11. Global economic impacts of severe Space Weather.

    NASA Astrophysics Data System (ADS)

    Schulte In Den Baeumen, Hagen; Cairns, Iver

    Coronal mass ejections (CMEs) strong enough to create electromagnetic effects at latitudes below the auroral oval are frequent events, and could have substantial impacts on electric power transmission and telecommunication grids. Modern society’s heavy reliance on these domestic and international networks increases our susceptibility to such a severe Space Weather event. Using a new high-resolution model of the global economy we simulate the economic impact of large CMEs for 3 different planetary orientations. We account for the economic impacts within the countries directly affected as well as the post-disaster economic shock in partner economies through international trade. For the CMEs modeled the total global economic impacts would range from US 380 billion to US 1 trillion. Of this total economic shock 50 % would be felt in countries outside the zone of direct impact, leading to a loss in global GDP of 0.1 - 1 %. A severe Space Weather event could lead to global economic damages of the same order as other weather disasters, climate change, and extreme financial crisis.

  12. Fifty Years of Space Weather Forecasting from Boulder

    NASA Astrophysics Data System (ADS)

    Berger, T. E.

    2015-12-01

    The first official space weather forecast was issued by the Space Disturbances Laboratory in Boulder, Colorado, in 1965, ushering in an era of operational prediction that continues to this day. Today, the National Oceanic and Atmospheric Administration (NOAA) charters the Space Weather Prediction Center (SWPC) as one of the nine National Centers for Environmental Prediction (NCEP) to provide the nation's official watches, warnings, and alerts of space weather phenomena. SWPC is now integral to national and international efforts to predict space weather events, from the common and mild, to the rare and extreme, that can impact critical technological infrastructure. In 2012, the Strategic National Risk Assessment included extreme space weather events as low-to-medium probability phenomena that could, unlike any other meteorogical phenomena, have an impact on the government's ability to function. Recognizing this, the White House chartered the Office of Science and Technology Policy (OSTP) to produce the first comprehensive national strategy for the prediction, mitigation, and response to an extreme space weather event. The implementation of the National Strategy is ongoing with NOAA, its partners, and stakeholders concentrating on the goal of improving our ability to observe, model, and predict the onset and severity of space weather events. In addition, work continues with the research community to improve our understanding of the physical mechanisms - on the Sun, in the heliosphere, and in the Earth's magnetic field and upper atmosphere - of space weather as well as the effects on critical infrastructure such as electrical power transmission systems. In fifty years, people will hopefully look back at the history of operational space weather prediction and credit our efforts today with solidifying the necessary developments in observational systems, full-physics models of the entire Sun-Earth system, and tools for predicting the impacts to infrastructure to protect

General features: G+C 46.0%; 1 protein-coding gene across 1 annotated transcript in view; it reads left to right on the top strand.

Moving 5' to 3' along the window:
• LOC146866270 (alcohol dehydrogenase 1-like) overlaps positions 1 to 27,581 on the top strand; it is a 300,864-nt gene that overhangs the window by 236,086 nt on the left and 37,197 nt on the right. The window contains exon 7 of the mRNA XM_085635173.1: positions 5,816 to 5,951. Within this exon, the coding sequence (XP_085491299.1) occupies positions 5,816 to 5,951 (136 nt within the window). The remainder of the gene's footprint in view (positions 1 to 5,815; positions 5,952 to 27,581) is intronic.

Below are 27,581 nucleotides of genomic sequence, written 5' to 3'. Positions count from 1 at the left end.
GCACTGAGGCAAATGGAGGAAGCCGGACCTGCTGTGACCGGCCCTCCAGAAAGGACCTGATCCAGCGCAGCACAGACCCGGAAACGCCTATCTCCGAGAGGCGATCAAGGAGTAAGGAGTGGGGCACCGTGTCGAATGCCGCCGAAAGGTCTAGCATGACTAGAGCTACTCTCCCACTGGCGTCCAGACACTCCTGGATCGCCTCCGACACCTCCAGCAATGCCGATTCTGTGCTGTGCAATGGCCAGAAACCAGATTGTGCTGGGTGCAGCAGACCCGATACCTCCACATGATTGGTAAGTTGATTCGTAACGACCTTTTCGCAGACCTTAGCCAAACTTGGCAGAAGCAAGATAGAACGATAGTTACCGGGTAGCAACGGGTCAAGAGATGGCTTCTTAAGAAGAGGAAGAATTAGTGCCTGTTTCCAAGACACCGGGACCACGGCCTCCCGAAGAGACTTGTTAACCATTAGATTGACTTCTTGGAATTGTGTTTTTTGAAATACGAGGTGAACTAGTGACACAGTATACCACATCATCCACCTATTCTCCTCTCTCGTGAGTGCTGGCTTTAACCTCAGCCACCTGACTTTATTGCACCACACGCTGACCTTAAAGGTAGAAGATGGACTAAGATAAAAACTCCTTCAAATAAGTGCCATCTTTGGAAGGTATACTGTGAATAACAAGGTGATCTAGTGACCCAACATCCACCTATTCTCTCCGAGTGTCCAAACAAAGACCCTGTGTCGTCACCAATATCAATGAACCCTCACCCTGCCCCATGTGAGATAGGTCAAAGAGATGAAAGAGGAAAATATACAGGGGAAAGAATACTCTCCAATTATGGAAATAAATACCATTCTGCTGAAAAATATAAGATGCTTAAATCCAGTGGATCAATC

13. Toward a Space Weather Virtual Organization (Invited)

    NASA Astrophysics Data System (ADS)

    Paxton, L. J.; Holm, J. M.; Schaefer, R. K.; Weiss, M.

    2009-12-01